In case you haven’t been keeping up with the financial news reporting, times are tough all around. Of course, the extremely rich aren’t feeling the crunch like the rest of us, but most of us are aware that the job market has tightened up, homes aren’t selling, more and more homeowners are defaulting on their mortgages and the economy overall is looking pretty dismal. Some individuals may decide to take advantage of one of the credit card deals, take out a 2nd mortgage, a home equity loan or establish a home equity line of credit to help their financial situation in these tough financial times. Some options are better than others, though.
One way to come up with some extra spending power that you may be tempted to turn to is to apply for a 0 interest credit card. This and other advertised cards seem like great credit card deals. This is one of the worse ways to manage (or should I say mismanage) your financial situation. If you can’t afford to pay for your current lifestyle, charging up more debt is not the answer. Even a 0 interest credit card only means that you’ll pay no interest on transferred balances, usually. You’ll still be charged interest for all new purchases even on a 0 interest credit card. What happens at the end of the trial period when your 0 interest credit card becomes a 12% or 16% credit card?
Rather than apply for a 0 interest credit card, you could refinance your mortgage. This is a reasonable option if you still have relatively good credit and the original interest rate is 2 or more percent higher than the current going rate. When you refinance your mortgage, you can use the cash to pay off those credit cards and get a little cash in the savings account. The decision to refinance your mortgage is probably a good option if you plan to be in your home for several more years.
If the option to refinance your mortgage doesn’t work for you, some homeowners who have accumulated equity in their home may decide to take out a home equity loan. A home equity loan is a loan where you borrow against the earned equity in your home (original loan price minus dollar amount paid toward the principal). The payment is made to the homeowner in one lump sum. This type of loan is sometimes referred to as a 2nd mortgage.
Taking out a home equity loan or spending money from a home equity line of credit will increase your monthly payments, unless you use the money to pay off other debt, like credit cards, high interest loans, etc. In that case, you could end up lowering your monthly expenditures and perhaps even have some extra cash to put in your savings account.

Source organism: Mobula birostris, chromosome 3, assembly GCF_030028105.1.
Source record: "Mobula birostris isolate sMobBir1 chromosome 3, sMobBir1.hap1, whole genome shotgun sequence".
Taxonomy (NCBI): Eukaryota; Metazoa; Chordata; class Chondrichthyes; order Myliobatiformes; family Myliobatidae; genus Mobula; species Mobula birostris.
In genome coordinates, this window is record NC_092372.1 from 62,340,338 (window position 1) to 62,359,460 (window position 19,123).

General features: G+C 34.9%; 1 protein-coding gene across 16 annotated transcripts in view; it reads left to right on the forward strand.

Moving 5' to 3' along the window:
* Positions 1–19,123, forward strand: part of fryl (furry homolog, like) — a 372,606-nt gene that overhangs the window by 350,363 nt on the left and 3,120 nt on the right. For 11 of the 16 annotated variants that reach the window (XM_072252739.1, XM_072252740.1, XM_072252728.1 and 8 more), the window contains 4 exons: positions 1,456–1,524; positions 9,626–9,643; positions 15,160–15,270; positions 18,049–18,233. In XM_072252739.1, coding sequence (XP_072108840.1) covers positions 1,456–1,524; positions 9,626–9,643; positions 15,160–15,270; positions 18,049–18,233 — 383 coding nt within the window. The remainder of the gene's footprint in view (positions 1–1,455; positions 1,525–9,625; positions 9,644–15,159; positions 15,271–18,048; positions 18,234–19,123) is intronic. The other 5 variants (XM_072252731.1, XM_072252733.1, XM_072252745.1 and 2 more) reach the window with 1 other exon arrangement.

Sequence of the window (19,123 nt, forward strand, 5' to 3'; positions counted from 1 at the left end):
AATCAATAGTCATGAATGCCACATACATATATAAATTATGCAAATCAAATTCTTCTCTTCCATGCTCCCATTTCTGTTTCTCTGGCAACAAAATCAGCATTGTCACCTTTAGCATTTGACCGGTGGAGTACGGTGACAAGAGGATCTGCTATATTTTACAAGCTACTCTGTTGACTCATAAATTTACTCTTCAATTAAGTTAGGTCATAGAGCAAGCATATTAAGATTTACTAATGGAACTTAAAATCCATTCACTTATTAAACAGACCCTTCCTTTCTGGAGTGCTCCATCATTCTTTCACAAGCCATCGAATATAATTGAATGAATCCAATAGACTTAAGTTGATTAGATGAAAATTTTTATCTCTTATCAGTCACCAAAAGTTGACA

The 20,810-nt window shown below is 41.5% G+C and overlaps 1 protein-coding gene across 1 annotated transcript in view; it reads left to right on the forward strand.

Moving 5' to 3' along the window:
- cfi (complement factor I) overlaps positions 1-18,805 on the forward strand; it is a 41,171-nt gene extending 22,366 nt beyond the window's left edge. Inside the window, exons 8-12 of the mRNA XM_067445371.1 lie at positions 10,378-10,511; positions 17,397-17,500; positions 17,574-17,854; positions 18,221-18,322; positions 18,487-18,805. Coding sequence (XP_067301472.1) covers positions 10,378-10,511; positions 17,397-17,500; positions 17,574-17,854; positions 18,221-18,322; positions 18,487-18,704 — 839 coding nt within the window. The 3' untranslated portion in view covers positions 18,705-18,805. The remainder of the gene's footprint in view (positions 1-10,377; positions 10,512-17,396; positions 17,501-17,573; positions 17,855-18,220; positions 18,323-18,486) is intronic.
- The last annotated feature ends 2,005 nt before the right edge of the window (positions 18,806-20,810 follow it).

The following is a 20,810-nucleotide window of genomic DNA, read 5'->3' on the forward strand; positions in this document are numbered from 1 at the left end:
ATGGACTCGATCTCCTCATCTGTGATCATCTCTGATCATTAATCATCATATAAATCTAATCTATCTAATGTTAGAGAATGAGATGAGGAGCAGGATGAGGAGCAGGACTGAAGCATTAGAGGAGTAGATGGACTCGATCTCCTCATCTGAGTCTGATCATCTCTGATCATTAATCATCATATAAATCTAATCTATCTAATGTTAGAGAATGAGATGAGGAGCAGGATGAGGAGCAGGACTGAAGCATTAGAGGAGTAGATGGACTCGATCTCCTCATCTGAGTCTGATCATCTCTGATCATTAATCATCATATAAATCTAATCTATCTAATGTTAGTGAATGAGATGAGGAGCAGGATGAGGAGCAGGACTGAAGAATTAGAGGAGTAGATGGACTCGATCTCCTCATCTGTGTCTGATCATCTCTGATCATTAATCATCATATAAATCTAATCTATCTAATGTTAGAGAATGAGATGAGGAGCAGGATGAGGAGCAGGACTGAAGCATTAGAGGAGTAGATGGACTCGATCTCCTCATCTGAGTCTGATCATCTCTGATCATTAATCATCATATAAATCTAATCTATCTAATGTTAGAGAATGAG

Whether you own your home free and clear, or go the 2nd mortgage route, another option for homeowners with accumulated equity is to establish a home equity line of credit. The home equity line of credit allows a lender to set aside money in a “holding” account. When the homeowner wants to access some portion of the money in the account, they might write a check out of the account or request the lender transfer money electronically into their checking account. It’s important to keep in mind that you will be charged interest on a home equity line of credit, just as you are on a mortgage or other loan.
The home equity line of credit might be a good solution for someone who chooses to pay college tuition for a child on a quarterly or annual basis or if you are renovating a home in stages and want to draw out the money “as you go.”
Both a home equity loan and a home equity line of credit are sometimes referred to as a 2nd mortgage. This terminology can be confusing because a home equity loan can also be obtained by a homeowner who owns a property free and clear as well. The home equity loan or home equity line of credit are only considered a 2nd mortgage if the home loan is not paid off.
The best way to stay out of financial trouble or to get out once you’ve started down that steep decline is to get a handle on where and on what you are spending your money. You’re probably spending a lot more than you realize on coffee from the coffee shop on the way to work, pizza delivered in a couple times a week, deluxe cable television package, expensive cell phone plan and countless other ways that we take for granted when we have adequate income.
As half of former two-income couple who has learned to live on 1 full-time income (plus some free lance income) in the past year, plus pay for a daughter’s wedding, it can be done! Whether you decide to take out a 2nd mortgage, home equity loan, home equity line of credit and/or cut back in some areas of your lifestyle, doing something sooner is better that waiting until you’re in a crisis mode.